A blog reader asks…
I am nearing completion on my first web site, which I am creating alone. However, it is lacking a crucial part—a beautiful user interface. I am trying to learn how to create one using some of your web sites as guide, but am having trouble doing so (probably related to my lack of stying skills). Are there any tips/pointers you could share on what tools or processes you use in designing?
Thanks for the question….which I’ve realized is actually at least three questions. Why don’t I give you some sections of answers.
The process described here is fundamentally different from how we actually work — we start with design first, and everything else builds from that. The idea of being “near completion” and only then thinking about design is a little foreign (and, we think, wrong). So, if you’ve been building things from the database up towards the UI - I’d say put that all aside and just start over working in the other direction.
All that being said about design-first, I certainly sympathize with the plight of having created a usable prototype of an application, only to arrive at a point where you feel it’s more or less complete, but clearly lacks visual polish and well executed design. I think any solution here requires some “back to the drawing board” approach: it’s very hard to retroactively “add design” to something. The design is the thing, it should be there from day one.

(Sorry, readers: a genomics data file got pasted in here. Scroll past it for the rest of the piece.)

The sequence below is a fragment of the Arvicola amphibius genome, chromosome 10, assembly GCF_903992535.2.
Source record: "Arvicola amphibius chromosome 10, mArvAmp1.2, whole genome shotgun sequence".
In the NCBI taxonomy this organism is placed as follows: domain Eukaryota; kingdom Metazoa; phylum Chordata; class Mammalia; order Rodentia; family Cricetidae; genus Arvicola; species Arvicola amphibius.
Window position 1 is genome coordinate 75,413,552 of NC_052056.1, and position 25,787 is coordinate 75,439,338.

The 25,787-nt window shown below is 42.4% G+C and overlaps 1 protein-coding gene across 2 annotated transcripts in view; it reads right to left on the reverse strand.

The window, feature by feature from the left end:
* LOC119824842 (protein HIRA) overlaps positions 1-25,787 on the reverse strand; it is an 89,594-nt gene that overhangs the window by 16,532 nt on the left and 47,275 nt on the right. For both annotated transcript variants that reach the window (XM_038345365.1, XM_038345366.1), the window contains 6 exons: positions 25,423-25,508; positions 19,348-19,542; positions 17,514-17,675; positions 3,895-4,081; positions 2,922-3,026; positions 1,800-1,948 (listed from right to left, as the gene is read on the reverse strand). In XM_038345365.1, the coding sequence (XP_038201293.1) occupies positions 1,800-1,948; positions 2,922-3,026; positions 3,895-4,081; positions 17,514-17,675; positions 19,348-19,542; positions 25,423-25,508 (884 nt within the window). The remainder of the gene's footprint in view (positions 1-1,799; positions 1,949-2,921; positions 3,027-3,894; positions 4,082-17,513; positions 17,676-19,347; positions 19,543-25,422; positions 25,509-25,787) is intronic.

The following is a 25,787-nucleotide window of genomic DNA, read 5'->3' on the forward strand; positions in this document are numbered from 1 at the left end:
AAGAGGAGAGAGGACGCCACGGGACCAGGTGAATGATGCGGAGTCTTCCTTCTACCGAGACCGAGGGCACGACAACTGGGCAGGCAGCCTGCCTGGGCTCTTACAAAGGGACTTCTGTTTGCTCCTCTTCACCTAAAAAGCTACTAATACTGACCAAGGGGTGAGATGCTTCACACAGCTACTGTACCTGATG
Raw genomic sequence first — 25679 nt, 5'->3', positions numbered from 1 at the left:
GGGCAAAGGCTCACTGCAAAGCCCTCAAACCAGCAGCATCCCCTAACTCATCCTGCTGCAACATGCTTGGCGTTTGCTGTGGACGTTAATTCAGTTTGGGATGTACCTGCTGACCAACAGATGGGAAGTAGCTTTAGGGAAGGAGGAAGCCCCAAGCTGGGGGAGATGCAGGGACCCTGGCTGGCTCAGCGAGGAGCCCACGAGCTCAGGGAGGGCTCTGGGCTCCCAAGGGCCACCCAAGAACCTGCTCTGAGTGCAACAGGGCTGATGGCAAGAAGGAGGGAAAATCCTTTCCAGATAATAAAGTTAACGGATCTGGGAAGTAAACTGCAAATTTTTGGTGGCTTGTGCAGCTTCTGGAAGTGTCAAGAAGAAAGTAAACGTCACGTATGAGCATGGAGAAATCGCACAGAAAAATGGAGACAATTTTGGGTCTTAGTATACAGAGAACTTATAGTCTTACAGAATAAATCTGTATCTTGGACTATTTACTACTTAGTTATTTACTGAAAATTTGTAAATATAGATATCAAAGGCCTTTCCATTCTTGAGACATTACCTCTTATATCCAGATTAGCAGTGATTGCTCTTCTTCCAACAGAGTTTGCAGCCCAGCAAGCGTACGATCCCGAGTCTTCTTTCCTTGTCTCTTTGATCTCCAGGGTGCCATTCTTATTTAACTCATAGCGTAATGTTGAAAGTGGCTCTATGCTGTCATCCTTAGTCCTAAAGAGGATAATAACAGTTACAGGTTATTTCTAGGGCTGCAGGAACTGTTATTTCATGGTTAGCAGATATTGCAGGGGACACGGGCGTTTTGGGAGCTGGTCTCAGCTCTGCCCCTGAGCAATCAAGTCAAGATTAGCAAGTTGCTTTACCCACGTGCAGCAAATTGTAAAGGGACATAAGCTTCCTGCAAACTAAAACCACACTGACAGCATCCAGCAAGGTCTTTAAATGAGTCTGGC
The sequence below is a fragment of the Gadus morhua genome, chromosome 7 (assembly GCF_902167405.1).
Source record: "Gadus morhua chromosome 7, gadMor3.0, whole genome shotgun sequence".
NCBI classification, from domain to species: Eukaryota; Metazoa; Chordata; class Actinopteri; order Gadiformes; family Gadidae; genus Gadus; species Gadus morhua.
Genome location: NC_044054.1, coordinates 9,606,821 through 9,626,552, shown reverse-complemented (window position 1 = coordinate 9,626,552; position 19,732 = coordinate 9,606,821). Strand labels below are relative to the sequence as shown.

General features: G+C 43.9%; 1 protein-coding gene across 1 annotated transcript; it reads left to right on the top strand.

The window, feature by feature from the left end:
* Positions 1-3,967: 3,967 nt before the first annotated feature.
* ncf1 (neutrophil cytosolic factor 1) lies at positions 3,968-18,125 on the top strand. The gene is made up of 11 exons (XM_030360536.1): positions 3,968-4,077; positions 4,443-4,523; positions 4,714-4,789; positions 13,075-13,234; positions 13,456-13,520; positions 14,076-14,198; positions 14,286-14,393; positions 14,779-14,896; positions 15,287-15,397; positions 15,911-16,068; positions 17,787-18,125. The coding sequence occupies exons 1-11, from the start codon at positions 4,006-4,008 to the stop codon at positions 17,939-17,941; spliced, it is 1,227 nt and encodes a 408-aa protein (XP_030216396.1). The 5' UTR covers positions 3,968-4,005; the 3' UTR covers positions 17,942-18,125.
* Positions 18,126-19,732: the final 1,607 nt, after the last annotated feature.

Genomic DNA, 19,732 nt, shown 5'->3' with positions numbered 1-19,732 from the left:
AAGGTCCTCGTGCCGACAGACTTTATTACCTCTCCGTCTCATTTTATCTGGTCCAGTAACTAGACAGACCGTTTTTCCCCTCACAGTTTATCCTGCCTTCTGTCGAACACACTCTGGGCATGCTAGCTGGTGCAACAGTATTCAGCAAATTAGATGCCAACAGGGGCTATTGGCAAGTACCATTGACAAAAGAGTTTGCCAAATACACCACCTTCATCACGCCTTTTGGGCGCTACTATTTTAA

I would suggest that you don’t actually try to do this work yourself. Try to meet a designer who can do it for you. Especially if this is something you are trying to “productize” — take advantage of skill specialization and find someone you can borrow or hire to help you out with design. Maybe help this person out with some development tasks on a project of theirs in return.
In regard to longer term learning and picking up design skill, I think it’s really something you will only get from experience. Kevin Burg says…
10,000 hours is probably the best advice – no one with zero experience can expect to make something beautiful on their first time out. All designers’ work should be a progression of increasing quality and sophistication, so by that reasoning a designer’s first design will likely be his least successful one, but it could be the one he learns the most from.
…which I think is accurate in that your work will get better over time. Fred Yates says…
I get this question a lot. I don’t even know where to start, it’s like asking a mechanic how to build a car.
…which I think reflects the large task that you have in front of you.
Short term — I’d suggest finding a designer who is interested in your project, and working with them to make it happen. Longer term — there are tons of classes in most cities that are perfectly legitimate for people with little design experience to wet their toes and see what things are all about.
Quick plug: we are offering a design for developers course in a few weeks, right here in Boston.